by Ari Hoogenboom
Baltimore: The Johns Hopkins University Press, 2008. Pp. xiii, 387.
Illus., maps, notes, index. $40.00. ISBN: 801889863
Gustavus V. Fox (1821-1883) was the first assistant Secretary of the Navy, and effectively the principal director of naval operations during the Civil War.
Fox had served in the fleet for nearly 20 years (1838-1856), distinguishing himself in the Mexican War, before resigning to enter the shipping industry. In August of 1861 President Lincoln appointed Fox Assistant Secretary of the Navy, to aid Secretary Gideon Welles in building a strong, efficient fleet to carry on the war. Fox soon proved more than just an able administrator. A talented strategist, for much of the war Fox was effectively the "Chief of Naval Operations." In this biography, Ari Hoogenboom, noted for his Rutherford B. Hayes: Warrior and President (1995), naturally focuses on Fox's role in the Civil War, but nevertheless opens with several chapters that discuss, often incisively, the man's early life and career. One he reaches Fox's service as assistant secretary, Hoogenboom deftly shifts from administrative to operational matters, alternating chapters devoted to the problems of policy and procurement (e.g., "Ships for the Blockade") with chapters on operations (e.g., "Implementing the Blockade," "The Mississippi"), and occasional forays into strategy and diplomacy ("Commerce Raiders and Ironclad Rams").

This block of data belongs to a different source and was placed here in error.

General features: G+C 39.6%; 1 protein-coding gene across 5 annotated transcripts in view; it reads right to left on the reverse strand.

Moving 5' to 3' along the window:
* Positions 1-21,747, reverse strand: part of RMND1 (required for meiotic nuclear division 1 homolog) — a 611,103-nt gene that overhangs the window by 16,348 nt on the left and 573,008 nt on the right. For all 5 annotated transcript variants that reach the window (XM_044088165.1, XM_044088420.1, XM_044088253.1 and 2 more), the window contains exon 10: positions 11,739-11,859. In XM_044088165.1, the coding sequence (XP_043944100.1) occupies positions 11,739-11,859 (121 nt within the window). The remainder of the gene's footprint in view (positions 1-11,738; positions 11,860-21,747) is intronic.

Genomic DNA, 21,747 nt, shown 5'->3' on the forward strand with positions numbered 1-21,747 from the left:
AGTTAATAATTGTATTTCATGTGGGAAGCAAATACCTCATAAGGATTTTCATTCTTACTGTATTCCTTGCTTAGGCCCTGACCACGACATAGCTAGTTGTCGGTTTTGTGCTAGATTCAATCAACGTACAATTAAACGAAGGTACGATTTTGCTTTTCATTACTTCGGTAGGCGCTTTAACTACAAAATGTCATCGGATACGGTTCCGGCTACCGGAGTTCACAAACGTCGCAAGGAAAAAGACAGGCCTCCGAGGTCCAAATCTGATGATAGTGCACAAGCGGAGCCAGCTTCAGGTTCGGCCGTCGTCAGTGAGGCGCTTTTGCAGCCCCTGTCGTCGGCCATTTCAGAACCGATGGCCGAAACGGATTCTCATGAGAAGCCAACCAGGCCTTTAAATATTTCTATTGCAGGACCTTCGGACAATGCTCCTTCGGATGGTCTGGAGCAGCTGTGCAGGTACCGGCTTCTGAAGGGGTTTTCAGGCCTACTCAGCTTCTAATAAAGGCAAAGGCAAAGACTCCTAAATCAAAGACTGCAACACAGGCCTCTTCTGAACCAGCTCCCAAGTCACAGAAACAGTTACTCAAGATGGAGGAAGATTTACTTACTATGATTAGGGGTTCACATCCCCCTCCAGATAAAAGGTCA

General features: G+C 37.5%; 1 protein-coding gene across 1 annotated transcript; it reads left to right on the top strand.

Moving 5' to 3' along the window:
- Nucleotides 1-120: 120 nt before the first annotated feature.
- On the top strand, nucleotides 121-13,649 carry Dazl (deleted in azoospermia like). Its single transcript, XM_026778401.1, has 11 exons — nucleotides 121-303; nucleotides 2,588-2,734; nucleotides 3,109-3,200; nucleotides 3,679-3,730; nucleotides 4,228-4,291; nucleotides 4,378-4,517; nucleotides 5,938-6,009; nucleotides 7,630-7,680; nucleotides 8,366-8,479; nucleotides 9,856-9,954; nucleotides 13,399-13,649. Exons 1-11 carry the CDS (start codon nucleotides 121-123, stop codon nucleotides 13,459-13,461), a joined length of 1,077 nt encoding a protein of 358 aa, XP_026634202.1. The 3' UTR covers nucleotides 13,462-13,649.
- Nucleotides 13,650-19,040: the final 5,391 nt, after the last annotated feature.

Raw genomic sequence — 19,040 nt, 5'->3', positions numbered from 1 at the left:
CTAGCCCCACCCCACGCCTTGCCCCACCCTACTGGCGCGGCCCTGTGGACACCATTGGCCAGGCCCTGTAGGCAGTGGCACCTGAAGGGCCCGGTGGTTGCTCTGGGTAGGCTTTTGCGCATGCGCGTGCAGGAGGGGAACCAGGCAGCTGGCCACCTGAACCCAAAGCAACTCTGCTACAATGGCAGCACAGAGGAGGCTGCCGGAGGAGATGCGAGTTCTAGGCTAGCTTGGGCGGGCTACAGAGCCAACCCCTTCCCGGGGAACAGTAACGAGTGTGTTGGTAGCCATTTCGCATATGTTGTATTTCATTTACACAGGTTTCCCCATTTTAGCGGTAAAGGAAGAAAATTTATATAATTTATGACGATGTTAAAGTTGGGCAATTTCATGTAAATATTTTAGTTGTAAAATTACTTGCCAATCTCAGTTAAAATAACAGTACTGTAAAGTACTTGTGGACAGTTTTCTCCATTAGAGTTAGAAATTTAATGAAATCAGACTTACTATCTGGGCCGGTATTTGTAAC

An important book for those interested in the naval side of the war and strategy.